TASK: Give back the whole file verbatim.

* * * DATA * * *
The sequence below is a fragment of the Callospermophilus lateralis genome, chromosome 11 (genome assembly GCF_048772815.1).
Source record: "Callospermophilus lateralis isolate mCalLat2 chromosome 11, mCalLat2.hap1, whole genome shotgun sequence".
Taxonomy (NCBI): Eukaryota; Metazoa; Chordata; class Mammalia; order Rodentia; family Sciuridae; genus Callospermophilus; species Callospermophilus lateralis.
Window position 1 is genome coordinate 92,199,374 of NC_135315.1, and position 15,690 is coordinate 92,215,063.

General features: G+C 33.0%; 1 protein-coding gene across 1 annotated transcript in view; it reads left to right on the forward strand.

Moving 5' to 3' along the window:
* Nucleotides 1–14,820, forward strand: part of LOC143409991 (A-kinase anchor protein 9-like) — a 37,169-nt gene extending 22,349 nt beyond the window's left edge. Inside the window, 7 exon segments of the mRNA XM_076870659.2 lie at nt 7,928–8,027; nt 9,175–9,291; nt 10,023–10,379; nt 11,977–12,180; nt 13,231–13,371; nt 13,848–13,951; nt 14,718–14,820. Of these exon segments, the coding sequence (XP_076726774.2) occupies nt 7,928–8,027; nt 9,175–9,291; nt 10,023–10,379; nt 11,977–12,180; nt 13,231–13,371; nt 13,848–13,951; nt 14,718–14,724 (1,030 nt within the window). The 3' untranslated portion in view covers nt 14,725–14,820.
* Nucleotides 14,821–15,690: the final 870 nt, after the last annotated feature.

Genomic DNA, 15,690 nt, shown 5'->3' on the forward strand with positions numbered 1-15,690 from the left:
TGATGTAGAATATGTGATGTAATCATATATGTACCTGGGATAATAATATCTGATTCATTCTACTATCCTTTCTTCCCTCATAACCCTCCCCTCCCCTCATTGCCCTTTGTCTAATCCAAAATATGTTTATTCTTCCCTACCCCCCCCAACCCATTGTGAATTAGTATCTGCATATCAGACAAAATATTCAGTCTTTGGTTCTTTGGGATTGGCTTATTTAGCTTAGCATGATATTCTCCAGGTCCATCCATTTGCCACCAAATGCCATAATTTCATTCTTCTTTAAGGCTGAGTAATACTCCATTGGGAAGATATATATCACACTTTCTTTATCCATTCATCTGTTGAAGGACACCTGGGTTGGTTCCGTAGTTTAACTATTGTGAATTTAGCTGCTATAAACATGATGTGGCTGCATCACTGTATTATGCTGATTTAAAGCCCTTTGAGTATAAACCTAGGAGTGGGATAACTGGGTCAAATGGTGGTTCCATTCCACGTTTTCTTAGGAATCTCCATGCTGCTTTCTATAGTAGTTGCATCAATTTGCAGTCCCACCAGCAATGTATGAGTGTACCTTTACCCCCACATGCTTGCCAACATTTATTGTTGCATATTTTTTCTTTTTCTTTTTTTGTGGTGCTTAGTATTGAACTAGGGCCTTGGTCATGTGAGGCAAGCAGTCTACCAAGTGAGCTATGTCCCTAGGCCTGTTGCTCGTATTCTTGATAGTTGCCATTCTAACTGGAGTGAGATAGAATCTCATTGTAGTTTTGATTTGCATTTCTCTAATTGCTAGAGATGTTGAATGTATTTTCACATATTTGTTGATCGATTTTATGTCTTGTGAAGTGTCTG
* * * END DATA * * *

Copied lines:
The sequence below is a fragment of the Callospermophilus lateralis genome, chromosome 11 (genome assembly GCF_048772815.1).
Source record: "Callospermophilus lateralis isolate mCalLat2 chromosome 11, mCalLat2.hap1, whole genome shotgun sequence".
Taxonomy (NCBI): Eukaryota; Metazoa; Chordata; class Mammalia; order Rodentia; family Sciuridae; genus Callospermophilus; species Callospermophilus lateralis.
Window position 1 is genome coordinate 92,199,374 of NC_135315.1, and position 15,690 is coordinate 92,215,063.

General features: G+C 33.0%; 1 protein-coding gene across 1 annotated transcript in view; it reads left to right on the forward strand.

Moving 5' to 3' along the window:
* Nucleotides 1–14,820, forward strand: part of LOC143409991 (A-kinase anchor protein 9-like) — a 37,169-nt gene extending 22,349 nt beyond the window's left edge. Inside the window, 7 exon segments of the mRNA XM_076870659.2 lie at nt 7,928–8,027; nt 9,175–9,291; nt 10,023–10,379; nt 11,977–12,180; nt 13,231–13,371; nt 13,848–13,951; nt 14,718–14,820. Of these exon segments, the coding sequence (XP_076726774.2) occupies nt 7,928–8,027; nt 9,175–9,291; nt 10,023–10,379; nt 11,977–12,180; nt 13,231–13,371; nt 13,848–13,951; nt 14,718–14,724 (1,030 nt within the window). The 3' untranslated portion in view covers nt 14,725–14,820.
* Nucleotides 14,821–15,690: the final 870 nt, after the last annotated feature.

Genomic DNA, 15,690 nt, shown 5'->3' on the forward strand with positions numbered 1-15,690 from the left:
TGATGTAGAATATGTGATGTAATCATATATGTACCTGGGATAATAATATCTGATTCATTCTACTATCCTTTCTTCCCTCATAACCCTCCCCTCCCCTCATTGCCCTTTGTCTAATCCAAAATATGTTTATTCTTCCCTACCCCCCCCAACCCATTGTGAATTAGTATCTGCATATCAGACAAAATATTCAGTCTTTGGTTCTTTGGGATTGGCTTATTTAGCTTAGCATGATATTCTCCAGGTCCATCCATTTGCCACCAAATGCCATAATTTCATTCTTCTTTAAGGCTGAGTAATACTCCATTGGGAAGATATATATCACACTTTCTTTATCCATTCATCTGTTGAAGGACACCTGGGTTGGTTCCGTAGTTTAACTATTGTGAATTTAGCTGCTATAAACATGATGTGGCTGCATCACTGTATTATGCTGATTTAAAGCCCTTTGAGTATAAACCTAGGAGTGGGATAACTGGGTCAAATGGTGGTTCCATTCCACGTTTTCTTAGGAATCTCCATGCTGCTTTCTATAGTAGTTGCATCAATTTGCAGTCCCACCAGCAATGTATGAGTGTACCTTTACCCCCACATGCTTGCCAACATTTATTGTTGCATATTTTTTCTTTTTCTTTTTTTGTGGTGCTTAGTATTGAACTAGGGCCTTGGTCATGTGAGGCAAGCAGTCTACCAAGTGAGCTATGTCCCTAGGCCTGTTGCTCGTATTCTTGATAGTTGCCATTCTAACTGGAGTGAGATAGAATCTCATTGTAGTTTTGATTTGCATTTCTCTAATTGCTAGAGATGTTGAATGTATTTTCACATATTTGTTGATCGATTTTATGTCTTGTGAAGTGTCTG